Countryfile Magazine - - Mackenzie Crook -

I can’t really call my­self a metal de­tec­torist. Metal de­tect­ing, like fish­ing, is what my wife calls one of my ‘imag­i­nary hob­bies’. That is to say, I have all the equip­ment and know-how but I hardly ever go and when I do I hardly ever find/catch any­thing. But I cer­tainly do a lot of think­ing about my imag­i­nary hob­bies. If ever I re­mem­ber a dream, it al­most al­ways in­volves fish. Not colour­ful, shim­mery fish but large, mud-brown fresh­wa­ter fish, usu­ally seen from above at the bot­tom of a deep pool. This comes from a child­hood spent star­ing from bridges and banks into the river Dar­ent in Kent.

To this day I can’t pass close to a river with­out stop­ping for a bit and gaz­ing in.

A break­down of my life’s sta­tis­tics would show a quite un­set­tling num­ber of hours – days even – star­ing at rivers. I find them hyp­no­tis­ing. And I can spot fish where other peo­ple can only see shad­ows.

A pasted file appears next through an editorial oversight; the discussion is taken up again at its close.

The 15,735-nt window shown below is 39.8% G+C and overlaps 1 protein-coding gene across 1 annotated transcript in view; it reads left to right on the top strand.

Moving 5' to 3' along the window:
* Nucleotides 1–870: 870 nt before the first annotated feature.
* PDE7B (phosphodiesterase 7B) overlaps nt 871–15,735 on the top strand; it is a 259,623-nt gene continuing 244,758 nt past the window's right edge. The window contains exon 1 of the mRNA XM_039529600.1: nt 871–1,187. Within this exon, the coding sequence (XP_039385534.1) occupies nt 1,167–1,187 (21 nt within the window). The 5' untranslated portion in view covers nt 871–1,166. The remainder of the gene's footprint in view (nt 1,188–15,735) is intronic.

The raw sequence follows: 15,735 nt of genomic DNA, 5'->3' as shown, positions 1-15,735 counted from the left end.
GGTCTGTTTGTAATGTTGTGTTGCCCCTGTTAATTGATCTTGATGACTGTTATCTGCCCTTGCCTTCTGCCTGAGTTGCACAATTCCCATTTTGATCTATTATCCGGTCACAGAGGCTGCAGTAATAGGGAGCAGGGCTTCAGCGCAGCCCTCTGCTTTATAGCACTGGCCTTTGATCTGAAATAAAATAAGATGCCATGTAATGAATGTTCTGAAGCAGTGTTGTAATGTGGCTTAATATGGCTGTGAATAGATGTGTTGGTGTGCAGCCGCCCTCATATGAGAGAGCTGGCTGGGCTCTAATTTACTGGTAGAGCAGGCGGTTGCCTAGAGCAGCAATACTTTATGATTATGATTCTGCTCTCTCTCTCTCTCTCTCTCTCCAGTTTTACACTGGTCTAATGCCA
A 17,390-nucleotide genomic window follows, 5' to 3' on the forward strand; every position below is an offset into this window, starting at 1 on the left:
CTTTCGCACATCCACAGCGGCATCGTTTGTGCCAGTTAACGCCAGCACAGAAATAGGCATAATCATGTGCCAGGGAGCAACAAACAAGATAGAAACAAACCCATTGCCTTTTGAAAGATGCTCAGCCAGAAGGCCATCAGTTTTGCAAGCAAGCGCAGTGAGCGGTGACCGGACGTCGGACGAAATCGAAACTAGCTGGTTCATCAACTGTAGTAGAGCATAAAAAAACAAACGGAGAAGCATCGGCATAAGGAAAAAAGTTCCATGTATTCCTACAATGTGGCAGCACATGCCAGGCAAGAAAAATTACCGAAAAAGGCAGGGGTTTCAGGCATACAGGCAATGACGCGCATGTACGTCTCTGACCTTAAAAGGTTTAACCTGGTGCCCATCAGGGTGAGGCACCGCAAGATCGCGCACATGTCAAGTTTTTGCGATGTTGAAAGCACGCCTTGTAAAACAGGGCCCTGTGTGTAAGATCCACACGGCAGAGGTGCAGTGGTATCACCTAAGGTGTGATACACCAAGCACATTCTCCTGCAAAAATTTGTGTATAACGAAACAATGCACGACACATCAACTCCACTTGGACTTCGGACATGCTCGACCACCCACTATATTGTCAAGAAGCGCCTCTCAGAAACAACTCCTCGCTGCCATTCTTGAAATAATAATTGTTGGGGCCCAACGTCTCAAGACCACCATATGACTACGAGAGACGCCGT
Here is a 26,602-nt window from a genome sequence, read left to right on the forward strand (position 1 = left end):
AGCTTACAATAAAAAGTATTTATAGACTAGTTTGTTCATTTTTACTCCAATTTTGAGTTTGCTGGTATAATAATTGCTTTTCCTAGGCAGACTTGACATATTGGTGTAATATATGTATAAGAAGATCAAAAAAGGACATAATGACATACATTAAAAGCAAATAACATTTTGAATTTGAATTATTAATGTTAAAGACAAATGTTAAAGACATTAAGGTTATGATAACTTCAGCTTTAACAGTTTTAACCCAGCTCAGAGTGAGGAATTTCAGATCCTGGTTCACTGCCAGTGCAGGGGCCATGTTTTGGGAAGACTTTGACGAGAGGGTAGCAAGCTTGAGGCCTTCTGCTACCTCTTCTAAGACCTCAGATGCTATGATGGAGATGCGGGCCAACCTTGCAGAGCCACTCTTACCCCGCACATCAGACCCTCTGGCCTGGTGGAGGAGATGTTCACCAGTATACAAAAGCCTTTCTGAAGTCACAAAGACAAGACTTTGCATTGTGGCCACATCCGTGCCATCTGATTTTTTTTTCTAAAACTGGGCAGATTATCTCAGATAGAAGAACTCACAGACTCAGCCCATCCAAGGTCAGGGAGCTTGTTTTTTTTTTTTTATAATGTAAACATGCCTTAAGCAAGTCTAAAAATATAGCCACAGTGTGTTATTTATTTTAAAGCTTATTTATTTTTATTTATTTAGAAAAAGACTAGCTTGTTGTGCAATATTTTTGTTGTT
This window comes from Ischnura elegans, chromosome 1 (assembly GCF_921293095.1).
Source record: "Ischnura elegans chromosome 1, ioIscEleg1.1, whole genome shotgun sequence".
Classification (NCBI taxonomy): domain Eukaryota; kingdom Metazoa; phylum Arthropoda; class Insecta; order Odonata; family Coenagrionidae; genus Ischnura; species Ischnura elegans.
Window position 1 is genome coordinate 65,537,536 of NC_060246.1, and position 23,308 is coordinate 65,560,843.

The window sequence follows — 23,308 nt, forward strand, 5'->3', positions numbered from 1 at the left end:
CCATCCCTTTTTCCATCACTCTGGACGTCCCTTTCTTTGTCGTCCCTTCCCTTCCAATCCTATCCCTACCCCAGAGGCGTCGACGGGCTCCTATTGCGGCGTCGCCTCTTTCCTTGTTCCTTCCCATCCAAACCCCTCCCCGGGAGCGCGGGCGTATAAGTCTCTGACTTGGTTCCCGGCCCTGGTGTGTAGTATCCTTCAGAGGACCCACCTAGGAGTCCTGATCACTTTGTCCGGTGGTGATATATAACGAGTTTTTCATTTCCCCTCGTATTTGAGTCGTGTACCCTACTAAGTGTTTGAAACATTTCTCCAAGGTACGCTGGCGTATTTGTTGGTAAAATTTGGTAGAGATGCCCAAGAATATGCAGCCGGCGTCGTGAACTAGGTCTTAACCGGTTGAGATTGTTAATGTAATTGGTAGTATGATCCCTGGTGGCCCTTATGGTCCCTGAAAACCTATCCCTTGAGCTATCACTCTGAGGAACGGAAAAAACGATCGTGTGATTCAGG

I knew ev­ery inch of about a mile stretch of the Dar­ent when I was grow­ing up. I knew the shal­low, peb­bly stretches where you could catch cray­fish and miller’s thumbs, the mys­te­ri­ous dark pools where the chub would lurk and I knew where the wa­ter voles and king­fish­ers nested.

But what I was al­ways hop­ing to see was a pike. And when I oc­ca­sion­ally did it was thrilling.

There was a leg­endary mon­ster of a pike, which lived in an in­ac­ces­si­ble reedy stretch of the river un­der the viaduct. I only saw it once, when it ven­tured up­stream. It was im­mense, four foot long, a dark tor­pedo slic­ing through the wa­ter. Over the years, as I’ve grown, I’ve ex­ag­ger­ated the size of the pike to keep the story ex­cit­ing. To be hon­est, I’m not even con­vinced I did see it. It might have been one of my fish dreams. Ig­nore this bit.

ABOVE A stretch of the River Dar­ent in Kent, where Macken­zie Crook whiled away the hours as a child LEFT Did a mon­strous pike in­habit the wa­ters there?

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